But people who rely on the drug – who suffer those conditions – fear there will be a shortage if people are given hope that it will protect them from the coronavirus.

Just this week a man in the US died after drinking aquarium cleaner which contained another version of the deadly chemical.

RAIRDA, the Rare Autoimmune Rheumatic Disease Alliance, is now calling for the UK Government to act early to prevent prolonged shortages.

One chloroquine drug, hydroxychloroquine, is used to control autoimmune conditions such as lupus. 

If patients stop taking this medication their disease can flare up, which can be a life-threatening situation in itself and also raise the risk of getting severe symptoms of coronavirus. 

India is currently the only country which manufactures a key ingredient for the drug approved for use in the UK. 

However, it recently imposed export controls, meaning manufacturers for the UK cannot make more of the drug for this country.

Paul Howard, LUPUS UK chief executive and RAIRDA member said: ‘Patients are already experiencing difficulties getting hold of hydroxychloroquine. 

‘About 90 per cent of the 50,000 lupus patients in the UK take this medication and, for them, there is no alternative which has the same effect. 

‘We do not know what it does against COVID-19 but we do know that patients with lupus need this drug. Many patients who take it, with lupus and similar conditions, are already classified as at high or very high risk of severe illness from COVID-19 infection and any shortage could increase their vulnerability.’

Sue Farrington, chair of RAIRDA said: ‘This drug is used by tens of thousands of patients in the UK to control serious rheumatological conditions. 

‘Whilst many of these are labelled as “rare” they still affect tens of thousands, meaning the health service would experience a significant burden if these patients lost the ability to control their condition. 

‘We cannot allow this to be the straw that breaks the camel’s back.’

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23 Messages Of Hope From Communities Affected By The Coronavirus Outbreak

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A man walks by a closed theater in downtown Los Angeles on March 21.

People walk past a sign during Day 2 of the citywide shelter-in-place order in San Francisco on March 18.

A message reads, “This is just intermission, we’ll see you soon” on the marquee of Paramount Theater in Seattle on March 20.

A quote attributed to Mr. Rogers fills the marquee above the Indiana Theater in Bloomington, Indiana, on March 18.

Jaclyn Swyt puts up a yard sign showing support for a doctor who is a neighbor in Nolensville, Tennessee, on March 22.

Andrea Eby, left, puts up a yard sign showing support for a doctor who is a neighbor in Nolensville, Tennessee, on March 22.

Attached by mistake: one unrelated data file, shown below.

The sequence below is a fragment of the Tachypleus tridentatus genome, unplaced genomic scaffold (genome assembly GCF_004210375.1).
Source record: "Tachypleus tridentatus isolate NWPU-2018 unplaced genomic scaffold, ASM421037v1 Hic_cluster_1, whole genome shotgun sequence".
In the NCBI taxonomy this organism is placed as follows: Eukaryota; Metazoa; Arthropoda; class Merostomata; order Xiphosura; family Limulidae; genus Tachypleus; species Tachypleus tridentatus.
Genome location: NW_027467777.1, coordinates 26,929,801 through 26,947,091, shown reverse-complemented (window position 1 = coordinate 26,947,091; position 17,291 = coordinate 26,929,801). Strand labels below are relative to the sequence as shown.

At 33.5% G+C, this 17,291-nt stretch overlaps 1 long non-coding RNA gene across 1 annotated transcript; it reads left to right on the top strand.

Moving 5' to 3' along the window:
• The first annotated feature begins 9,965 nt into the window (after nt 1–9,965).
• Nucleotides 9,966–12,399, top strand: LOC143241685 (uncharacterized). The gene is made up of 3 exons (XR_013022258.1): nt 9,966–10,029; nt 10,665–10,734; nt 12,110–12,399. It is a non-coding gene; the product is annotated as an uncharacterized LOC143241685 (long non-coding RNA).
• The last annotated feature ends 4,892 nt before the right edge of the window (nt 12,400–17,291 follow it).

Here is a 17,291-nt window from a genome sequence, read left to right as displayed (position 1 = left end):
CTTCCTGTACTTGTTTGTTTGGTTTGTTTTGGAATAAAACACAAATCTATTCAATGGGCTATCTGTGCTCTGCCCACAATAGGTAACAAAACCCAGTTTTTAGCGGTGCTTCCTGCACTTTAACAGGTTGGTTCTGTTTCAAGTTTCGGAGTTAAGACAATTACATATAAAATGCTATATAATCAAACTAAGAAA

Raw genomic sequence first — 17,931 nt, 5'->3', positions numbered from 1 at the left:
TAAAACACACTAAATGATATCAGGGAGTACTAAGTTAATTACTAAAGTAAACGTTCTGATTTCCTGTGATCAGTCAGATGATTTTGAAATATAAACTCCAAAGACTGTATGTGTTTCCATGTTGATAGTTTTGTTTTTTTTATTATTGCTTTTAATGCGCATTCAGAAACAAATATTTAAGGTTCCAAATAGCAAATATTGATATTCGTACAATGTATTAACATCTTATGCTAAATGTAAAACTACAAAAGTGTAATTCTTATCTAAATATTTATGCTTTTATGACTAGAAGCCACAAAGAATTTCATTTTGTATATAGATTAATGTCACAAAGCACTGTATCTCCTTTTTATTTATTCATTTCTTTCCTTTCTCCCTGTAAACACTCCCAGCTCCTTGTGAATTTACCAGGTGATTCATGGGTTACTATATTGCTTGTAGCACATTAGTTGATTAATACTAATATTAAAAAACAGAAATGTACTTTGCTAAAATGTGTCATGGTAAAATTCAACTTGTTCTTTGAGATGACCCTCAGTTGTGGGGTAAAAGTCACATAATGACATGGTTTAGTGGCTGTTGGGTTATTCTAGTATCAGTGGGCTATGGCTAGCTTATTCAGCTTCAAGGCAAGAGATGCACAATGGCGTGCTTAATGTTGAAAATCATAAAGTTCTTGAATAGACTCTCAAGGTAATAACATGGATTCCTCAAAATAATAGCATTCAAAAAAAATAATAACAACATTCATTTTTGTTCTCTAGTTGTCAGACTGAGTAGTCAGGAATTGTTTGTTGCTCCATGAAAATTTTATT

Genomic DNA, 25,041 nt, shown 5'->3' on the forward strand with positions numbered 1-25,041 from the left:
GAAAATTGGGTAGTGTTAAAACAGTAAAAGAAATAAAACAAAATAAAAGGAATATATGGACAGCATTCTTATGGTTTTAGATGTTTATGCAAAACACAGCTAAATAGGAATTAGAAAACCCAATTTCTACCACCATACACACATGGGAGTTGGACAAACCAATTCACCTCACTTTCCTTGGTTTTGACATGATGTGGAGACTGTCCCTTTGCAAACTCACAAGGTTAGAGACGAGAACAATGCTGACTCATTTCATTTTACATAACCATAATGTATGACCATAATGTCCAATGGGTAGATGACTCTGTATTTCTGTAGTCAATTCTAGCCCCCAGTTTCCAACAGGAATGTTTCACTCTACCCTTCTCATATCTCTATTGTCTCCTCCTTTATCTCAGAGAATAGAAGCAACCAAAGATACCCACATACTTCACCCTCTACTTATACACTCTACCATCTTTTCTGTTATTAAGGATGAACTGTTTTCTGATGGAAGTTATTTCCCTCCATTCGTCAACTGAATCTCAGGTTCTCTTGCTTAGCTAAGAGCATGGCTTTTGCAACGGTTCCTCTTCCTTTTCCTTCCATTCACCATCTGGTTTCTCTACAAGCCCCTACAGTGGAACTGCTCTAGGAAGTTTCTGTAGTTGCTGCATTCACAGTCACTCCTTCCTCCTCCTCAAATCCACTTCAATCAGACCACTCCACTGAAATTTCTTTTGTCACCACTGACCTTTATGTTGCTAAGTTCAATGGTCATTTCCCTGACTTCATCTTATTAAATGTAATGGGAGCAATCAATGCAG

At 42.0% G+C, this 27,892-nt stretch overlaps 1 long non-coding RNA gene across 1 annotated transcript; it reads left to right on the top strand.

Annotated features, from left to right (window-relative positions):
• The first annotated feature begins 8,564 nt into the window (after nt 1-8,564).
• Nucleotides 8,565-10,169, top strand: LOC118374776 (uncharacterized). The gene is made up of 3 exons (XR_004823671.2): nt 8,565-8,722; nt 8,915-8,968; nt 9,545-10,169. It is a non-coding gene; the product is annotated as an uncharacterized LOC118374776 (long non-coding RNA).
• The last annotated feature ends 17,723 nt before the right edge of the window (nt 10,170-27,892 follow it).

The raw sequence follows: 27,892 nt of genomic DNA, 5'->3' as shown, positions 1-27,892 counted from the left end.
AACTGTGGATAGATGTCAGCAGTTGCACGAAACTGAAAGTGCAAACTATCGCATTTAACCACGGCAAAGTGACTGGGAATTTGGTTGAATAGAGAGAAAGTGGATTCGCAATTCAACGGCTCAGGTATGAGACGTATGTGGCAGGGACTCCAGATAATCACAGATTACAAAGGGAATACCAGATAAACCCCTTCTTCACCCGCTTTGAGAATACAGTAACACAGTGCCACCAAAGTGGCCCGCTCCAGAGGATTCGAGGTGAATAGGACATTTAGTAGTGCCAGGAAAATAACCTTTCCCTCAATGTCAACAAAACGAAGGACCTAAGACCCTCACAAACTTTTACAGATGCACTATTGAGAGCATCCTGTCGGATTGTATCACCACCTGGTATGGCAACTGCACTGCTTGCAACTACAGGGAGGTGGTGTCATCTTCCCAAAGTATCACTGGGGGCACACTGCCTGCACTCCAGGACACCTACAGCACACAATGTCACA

Signs in Times Square thank health care workers in New York City on March 20.

The Grand Lake theater displays a message in Oakland, California, on March 18.

The shuttered Hayworth Theatre displays a message in Los Angeles on March 23.

A homeless man walks by a closed theater in downtown Los Angeles on March 21.

Andy Woods Elementary School staff member Monina Mercado holds up a sign as cars filled with teachers pass by during a teachers’ parade in Tyler, Texas, on March 24.

Andy Woods Elementary School teacher Morgan Conrado holds up a sign as she passes by the houses of her students during a teachers’ parade in Tyler, Texas, on March 24.

A sign is displayed encouraging social distancing at the United Methodist Building in Washington DC, on March 24.

A sign hangs in the window of American Coney Island restaurant in Detroit on March 24.

Monica Ybarra, corporate counsel for TBS Factoring Service, holds a sign announcing sandwiches for truck drivers along Interstate 35 in Oklahoma City on March 20.

People hold a sign for a resident of the Lambeth House retirement community in New Orleans, where a cluster of the coronavirus was discovered, as opera singers Irini Hymel and Bryan Hymel sing to the quarantined residents on March 20.

Local residents wave and show placards to tourists who have to leave the Florida Keys due to the coronavirus on March 22.

The Bagdad Theater in Portland on March 23.

A quieter-than-usual scene outside the Clinton Street Theater in Portland on March 23.

The Hollywood Theater displays a positive message to passersby in Portland on March 23.

A couple walks past the marquee of the Georgia Theatre in Downton Athens, Georgia, on March 20.

A sign pictured on the Lake Theater and Cafe in Lake Oswego, Oregon, on March 24.

A shuttered movie theater displays the message “Keep Calm” in Beverly Hills, California, on March 18.